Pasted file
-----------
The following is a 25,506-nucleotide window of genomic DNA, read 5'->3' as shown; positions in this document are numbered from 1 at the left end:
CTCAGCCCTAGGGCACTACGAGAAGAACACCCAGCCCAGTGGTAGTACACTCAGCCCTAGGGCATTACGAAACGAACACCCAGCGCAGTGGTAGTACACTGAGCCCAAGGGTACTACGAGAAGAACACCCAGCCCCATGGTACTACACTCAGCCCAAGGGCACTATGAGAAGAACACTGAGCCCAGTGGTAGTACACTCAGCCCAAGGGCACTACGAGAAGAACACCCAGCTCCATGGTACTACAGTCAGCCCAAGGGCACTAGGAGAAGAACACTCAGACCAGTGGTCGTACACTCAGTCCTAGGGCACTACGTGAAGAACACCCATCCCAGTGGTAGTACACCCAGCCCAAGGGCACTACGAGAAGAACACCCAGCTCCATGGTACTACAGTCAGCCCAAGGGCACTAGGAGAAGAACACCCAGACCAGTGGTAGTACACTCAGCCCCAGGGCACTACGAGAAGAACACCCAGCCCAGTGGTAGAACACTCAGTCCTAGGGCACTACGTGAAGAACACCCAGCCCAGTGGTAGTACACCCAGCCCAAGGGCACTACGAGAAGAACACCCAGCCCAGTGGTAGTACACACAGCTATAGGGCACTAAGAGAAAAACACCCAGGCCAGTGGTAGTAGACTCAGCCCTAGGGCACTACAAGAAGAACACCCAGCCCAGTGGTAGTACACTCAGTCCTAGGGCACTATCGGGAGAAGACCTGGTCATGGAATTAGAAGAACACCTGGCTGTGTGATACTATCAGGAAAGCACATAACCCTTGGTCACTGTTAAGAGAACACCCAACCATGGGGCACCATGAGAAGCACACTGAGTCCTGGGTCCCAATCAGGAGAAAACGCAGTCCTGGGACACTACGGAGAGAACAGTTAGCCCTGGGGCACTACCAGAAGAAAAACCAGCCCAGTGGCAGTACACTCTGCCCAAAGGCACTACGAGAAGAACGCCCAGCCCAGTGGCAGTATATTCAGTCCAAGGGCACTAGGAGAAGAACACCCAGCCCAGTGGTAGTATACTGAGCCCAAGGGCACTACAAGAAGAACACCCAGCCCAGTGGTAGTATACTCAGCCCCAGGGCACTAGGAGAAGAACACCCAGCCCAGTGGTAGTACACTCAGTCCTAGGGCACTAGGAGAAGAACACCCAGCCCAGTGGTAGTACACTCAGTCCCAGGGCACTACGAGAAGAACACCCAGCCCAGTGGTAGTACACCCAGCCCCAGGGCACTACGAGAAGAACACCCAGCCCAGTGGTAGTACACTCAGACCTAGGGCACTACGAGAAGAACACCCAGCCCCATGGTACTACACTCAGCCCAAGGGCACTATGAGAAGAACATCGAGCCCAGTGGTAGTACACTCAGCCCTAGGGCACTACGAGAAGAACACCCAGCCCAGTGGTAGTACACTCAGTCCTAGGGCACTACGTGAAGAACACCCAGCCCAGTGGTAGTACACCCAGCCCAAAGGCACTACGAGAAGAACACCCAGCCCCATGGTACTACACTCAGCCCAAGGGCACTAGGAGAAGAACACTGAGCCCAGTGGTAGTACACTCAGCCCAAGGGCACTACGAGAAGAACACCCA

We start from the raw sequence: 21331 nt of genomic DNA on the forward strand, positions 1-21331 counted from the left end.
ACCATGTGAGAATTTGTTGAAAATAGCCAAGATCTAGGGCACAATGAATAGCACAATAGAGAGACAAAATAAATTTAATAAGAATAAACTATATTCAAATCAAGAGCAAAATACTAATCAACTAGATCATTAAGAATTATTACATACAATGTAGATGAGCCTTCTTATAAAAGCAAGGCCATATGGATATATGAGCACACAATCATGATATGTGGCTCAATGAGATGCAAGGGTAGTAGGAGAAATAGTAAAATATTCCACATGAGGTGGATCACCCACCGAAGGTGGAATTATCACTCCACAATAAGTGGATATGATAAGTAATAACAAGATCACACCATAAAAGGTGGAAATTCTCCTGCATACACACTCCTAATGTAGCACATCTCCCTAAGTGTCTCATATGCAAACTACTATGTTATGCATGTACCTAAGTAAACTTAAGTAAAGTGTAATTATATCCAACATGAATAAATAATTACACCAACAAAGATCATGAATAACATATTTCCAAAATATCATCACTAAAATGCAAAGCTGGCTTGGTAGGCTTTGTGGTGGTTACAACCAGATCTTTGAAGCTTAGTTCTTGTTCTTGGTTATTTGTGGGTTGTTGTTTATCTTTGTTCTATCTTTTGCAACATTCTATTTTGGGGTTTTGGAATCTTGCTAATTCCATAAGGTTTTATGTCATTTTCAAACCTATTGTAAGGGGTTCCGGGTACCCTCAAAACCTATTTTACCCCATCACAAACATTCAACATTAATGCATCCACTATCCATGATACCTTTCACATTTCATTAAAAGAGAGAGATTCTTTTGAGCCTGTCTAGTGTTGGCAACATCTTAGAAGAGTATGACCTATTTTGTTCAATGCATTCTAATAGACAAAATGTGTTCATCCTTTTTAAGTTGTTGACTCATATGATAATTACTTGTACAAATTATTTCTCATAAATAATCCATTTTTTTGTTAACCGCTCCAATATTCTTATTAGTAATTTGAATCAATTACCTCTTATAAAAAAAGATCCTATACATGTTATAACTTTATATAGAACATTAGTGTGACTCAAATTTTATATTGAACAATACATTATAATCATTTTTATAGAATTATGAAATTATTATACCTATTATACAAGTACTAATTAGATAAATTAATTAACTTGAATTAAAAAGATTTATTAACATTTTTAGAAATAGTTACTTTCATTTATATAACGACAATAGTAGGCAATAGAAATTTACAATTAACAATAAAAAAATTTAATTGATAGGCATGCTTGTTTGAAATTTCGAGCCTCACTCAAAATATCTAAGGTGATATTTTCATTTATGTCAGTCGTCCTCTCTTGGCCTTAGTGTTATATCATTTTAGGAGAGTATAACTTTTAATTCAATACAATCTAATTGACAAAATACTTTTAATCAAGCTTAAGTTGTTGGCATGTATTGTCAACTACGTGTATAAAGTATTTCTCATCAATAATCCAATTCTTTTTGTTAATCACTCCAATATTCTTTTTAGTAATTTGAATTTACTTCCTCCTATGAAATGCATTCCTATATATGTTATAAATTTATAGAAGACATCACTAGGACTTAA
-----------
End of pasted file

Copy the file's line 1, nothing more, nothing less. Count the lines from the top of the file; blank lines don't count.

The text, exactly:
The following is a 25,506-nucleotide window of genomic DNA, read 5'->3' as shown; positions in this document are numbered from 1 at the left end: